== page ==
Austrian supermarkets hand out face masks before they become compulsory

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Austrian supermarkets hand out face masks before they become compulsory

Spread of coronavirus disease (COVID-19), in Vienna

VIENNA (Reuters) - Austrian supermarkets on Wednesday began handing out basic face masks to largely compliant shoppers before they become compulsory next week, though there remained some confusion about the new measure and uncertainty about its usefulness in fighting the coronavirus.

Conservative Chancellor Sebastian Kurz said on Monday masks would soon be required in supermarkets and possibly later in public places in general, a cultural shift for a country that introduced a ban on face-coverings like Muslim veils 18 months ago in the wake of Europe's migration crisis.

Neighboring Slovakia and the Czech Republic, which have far fewer cases, have introduced a more sweeping measure, making face masks compulsory outside the home. Support for wearing masks in public appears to be rising across Europe.

"I believe he is right. Yes, Kurz is handling this correctly," a shopper at a Vienna supermarket who gave only her first name, Martina, said after putting on a free mask.

Austria borders Italy, one of the world's hardest-hit countries but moved earlier in its outbreak to shut down schools, bars and other gathering places. Its more than 10,000 cases have yet to overwhelm its health system, but Kurz says that could happen in two weeks. There have been 146 deaths so far.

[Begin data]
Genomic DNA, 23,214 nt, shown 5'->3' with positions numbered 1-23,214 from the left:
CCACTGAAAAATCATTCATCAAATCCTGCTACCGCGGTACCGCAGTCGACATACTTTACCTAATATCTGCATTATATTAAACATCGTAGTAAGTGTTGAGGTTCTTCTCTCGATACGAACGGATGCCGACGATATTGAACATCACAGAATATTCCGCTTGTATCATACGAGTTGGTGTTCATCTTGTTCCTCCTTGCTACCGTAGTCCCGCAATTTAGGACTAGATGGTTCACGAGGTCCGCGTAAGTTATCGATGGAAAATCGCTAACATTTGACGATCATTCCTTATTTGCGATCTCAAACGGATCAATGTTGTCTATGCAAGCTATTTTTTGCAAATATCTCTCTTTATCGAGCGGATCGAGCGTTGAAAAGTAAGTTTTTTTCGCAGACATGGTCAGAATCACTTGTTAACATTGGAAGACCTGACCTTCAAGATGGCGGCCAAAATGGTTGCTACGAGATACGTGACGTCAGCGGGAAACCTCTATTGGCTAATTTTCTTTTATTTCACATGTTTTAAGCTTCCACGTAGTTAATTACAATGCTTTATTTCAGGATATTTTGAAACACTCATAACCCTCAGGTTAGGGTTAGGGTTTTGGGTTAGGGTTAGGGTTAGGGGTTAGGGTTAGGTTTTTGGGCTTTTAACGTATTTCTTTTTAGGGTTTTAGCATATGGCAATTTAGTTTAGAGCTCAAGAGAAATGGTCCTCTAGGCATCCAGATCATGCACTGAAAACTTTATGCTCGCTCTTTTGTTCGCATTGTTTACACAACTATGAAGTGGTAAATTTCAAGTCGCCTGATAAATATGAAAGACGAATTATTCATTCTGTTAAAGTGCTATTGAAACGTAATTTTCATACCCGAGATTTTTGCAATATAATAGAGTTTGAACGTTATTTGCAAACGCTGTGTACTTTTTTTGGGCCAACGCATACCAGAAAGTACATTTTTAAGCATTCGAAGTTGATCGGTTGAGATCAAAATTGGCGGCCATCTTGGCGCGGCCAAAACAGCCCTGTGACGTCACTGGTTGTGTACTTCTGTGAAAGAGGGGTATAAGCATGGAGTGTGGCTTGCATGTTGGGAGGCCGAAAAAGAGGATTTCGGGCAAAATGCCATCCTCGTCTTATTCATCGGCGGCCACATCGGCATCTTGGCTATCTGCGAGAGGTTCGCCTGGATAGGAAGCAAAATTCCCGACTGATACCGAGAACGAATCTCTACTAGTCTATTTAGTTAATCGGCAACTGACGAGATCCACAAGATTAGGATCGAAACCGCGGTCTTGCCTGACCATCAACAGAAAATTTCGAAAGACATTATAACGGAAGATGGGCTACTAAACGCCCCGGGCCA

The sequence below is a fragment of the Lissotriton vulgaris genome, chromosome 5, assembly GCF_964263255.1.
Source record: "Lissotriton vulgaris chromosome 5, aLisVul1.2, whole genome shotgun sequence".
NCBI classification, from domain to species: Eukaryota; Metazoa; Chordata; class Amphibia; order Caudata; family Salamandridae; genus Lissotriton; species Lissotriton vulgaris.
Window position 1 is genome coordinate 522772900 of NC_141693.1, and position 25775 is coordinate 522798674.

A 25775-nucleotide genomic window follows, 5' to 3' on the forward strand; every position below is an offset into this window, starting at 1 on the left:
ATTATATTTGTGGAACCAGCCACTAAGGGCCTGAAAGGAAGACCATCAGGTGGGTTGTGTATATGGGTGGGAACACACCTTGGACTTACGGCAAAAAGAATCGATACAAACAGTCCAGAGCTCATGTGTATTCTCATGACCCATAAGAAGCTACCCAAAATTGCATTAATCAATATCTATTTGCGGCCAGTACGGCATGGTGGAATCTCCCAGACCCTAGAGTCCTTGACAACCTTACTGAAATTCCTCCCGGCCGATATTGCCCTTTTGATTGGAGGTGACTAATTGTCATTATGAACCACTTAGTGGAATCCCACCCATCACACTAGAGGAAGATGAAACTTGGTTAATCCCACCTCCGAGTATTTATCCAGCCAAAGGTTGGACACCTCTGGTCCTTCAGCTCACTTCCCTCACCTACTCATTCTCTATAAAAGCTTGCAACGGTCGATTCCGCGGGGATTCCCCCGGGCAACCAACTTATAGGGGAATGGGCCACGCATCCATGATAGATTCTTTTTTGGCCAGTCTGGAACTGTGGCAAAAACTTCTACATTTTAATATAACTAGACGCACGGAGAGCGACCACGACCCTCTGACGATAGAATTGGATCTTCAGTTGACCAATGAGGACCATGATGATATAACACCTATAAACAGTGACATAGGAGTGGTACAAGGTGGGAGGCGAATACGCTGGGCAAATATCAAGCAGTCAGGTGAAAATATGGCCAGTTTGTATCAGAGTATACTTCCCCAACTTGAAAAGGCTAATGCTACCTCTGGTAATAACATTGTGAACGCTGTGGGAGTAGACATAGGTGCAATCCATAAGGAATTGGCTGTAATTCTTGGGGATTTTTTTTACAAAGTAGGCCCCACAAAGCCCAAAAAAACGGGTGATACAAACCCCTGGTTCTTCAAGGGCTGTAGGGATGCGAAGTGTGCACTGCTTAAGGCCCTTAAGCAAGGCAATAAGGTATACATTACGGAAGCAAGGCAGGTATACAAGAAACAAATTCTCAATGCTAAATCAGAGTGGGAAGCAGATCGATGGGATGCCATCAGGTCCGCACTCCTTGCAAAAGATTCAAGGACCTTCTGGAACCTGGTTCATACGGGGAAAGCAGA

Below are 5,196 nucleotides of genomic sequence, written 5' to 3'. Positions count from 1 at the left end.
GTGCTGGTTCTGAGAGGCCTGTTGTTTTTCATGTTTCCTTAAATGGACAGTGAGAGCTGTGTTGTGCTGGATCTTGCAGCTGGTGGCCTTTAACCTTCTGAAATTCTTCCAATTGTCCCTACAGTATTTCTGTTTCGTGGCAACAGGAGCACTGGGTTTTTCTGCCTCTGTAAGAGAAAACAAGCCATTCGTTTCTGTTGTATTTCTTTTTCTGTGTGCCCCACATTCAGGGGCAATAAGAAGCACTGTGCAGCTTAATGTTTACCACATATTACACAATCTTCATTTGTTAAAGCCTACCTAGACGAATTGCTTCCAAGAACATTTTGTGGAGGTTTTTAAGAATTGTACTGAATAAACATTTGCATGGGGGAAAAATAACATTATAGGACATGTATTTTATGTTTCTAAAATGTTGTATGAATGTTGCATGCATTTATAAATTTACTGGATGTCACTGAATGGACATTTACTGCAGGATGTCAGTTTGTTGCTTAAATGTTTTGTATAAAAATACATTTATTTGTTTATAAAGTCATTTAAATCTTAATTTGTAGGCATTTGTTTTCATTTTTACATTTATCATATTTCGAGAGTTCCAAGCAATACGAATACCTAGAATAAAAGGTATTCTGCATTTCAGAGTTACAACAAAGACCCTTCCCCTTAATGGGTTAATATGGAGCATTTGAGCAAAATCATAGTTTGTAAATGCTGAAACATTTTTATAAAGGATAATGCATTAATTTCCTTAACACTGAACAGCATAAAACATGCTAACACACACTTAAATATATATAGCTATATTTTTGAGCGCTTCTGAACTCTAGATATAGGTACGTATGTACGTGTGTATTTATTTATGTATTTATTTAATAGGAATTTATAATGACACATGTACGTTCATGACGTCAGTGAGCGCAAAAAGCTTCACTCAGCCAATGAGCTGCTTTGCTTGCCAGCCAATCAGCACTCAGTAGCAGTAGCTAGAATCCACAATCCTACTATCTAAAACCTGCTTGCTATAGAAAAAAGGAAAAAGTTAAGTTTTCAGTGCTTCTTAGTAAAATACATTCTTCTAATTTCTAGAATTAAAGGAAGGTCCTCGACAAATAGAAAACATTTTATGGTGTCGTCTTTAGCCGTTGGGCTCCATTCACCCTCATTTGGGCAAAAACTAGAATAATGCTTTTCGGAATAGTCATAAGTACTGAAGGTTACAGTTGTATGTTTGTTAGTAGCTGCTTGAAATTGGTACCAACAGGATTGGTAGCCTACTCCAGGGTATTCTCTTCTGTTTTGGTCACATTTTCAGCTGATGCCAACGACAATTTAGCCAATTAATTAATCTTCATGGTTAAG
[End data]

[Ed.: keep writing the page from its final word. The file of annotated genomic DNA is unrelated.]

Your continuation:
The World Health Organization has questioned the use of an entire population wearing face masks to slow the coronavirus and said it can be counter-productive, since the wearer could infect themselves by putting it on or removing it incorrectly.

Kurz says the aim is to prevent the wearer coughing or sneezing on others and infecting them. The measure has been widely supported. The head of the opposition Social Democrats said masks should also be compulsory on public transport.

While the masks being handed out by supermarket chain Spar at its 1,500 locations in Austria resembled surgical masks and were easy to put on, national broadcaster ORF found staff at another chain had been given models that were difficult for any beginner to assemble.

"You have to put on one of these masks before you enter the supermarket. With all the good will in the world, I don't see how that is supposed to work, especially if it really is this model," ORF's reporter said after struggling to assemble a mask and then squeezing it over the top of his head.

Masks will be compulsory in supermarkets and drug stores of more than 400 square meters as of Monday.


(Reporting by Matteo Witt, Leonhard Foeger and Francois Murphy; Editing by Steve Orlofsky)